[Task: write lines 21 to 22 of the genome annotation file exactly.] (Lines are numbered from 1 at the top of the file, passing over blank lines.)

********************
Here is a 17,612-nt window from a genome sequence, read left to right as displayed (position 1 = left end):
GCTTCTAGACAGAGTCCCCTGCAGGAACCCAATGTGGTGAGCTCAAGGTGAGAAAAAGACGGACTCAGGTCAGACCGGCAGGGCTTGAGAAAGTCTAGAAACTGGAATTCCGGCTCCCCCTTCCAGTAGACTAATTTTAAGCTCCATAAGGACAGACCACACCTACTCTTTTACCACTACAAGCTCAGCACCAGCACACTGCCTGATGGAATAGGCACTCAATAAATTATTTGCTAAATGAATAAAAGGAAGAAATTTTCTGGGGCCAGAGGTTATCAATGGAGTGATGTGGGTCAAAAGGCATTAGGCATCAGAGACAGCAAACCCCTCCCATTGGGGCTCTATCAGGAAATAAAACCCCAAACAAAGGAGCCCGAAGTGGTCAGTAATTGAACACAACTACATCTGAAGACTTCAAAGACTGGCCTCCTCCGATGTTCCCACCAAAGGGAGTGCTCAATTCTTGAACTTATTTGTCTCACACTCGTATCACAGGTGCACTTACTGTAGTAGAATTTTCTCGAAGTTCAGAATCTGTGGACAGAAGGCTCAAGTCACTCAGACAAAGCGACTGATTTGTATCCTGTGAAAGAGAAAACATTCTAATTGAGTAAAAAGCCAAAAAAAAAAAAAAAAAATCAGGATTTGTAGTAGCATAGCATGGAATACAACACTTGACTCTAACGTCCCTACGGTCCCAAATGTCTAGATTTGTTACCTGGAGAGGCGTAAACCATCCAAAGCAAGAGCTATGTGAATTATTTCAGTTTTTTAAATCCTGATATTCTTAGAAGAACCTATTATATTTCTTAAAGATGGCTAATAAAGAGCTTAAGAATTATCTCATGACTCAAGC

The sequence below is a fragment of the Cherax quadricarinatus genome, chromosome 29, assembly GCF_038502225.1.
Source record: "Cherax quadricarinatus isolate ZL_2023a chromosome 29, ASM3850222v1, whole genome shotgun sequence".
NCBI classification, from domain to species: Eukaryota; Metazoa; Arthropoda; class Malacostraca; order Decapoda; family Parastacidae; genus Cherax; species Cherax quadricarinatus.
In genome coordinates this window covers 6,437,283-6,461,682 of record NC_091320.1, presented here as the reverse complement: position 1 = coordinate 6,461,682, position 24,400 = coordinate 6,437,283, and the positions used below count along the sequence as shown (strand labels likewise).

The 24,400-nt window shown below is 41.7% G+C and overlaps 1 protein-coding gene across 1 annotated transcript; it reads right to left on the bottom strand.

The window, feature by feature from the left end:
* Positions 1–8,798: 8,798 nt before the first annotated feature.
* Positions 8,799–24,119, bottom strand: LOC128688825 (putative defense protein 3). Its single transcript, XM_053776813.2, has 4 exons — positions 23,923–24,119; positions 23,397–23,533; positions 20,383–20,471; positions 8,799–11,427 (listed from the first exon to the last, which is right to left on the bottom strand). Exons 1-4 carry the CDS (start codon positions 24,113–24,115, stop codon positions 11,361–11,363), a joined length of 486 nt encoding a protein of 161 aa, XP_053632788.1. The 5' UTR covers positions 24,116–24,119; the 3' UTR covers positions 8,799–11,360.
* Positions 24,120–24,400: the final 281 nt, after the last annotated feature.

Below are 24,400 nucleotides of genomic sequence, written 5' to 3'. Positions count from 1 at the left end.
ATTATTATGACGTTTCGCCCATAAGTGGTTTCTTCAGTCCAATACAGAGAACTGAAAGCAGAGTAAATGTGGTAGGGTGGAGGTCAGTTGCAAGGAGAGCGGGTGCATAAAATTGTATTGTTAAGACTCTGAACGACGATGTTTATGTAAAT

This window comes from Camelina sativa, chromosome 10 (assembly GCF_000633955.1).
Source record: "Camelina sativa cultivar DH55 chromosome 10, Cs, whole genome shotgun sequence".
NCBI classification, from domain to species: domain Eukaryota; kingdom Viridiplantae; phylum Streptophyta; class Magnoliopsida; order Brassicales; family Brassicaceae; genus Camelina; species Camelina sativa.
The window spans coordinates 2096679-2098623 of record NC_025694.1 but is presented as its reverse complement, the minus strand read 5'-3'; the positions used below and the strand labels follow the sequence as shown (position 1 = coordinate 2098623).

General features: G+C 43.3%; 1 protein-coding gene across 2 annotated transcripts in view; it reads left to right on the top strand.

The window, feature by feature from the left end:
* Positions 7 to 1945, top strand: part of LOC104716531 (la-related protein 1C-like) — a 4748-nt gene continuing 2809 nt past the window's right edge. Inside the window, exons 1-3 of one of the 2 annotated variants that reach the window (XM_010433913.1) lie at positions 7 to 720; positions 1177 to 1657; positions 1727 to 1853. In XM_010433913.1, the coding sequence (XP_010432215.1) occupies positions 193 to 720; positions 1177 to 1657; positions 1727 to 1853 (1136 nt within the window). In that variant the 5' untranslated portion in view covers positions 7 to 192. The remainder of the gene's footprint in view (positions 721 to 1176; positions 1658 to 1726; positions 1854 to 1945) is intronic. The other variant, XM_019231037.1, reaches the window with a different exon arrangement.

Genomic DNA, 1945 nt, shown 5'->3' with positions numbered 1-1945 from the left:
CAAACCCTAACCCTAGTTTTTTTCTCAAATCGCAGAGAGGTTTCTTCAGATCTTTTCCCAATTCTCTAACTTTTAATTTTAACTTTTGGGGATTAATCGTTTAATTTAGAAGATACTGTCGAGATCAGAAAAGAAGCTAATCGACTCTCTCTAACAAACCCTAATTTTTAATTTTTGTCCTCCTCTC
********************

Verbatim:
Genomic DNA, 1945 nt, shown 5'->3' with positions numbered 1-1945 from the left:
CAAACCCTAACCCTAGTTTTTTTCTCAAATCGCAGAGAGGTTTCTTCAGATCTTTTCCCAATTCTCTAACTTTTAATTTTAACTTTTGGGGATTAATCGTTTAATTTAGAAGATACTGTCGAGATCAGAAAAGAAGCTAATCGACTCTCTCTAACAAACCCTAATTTTTAATTTTTGTCCTCCTCTC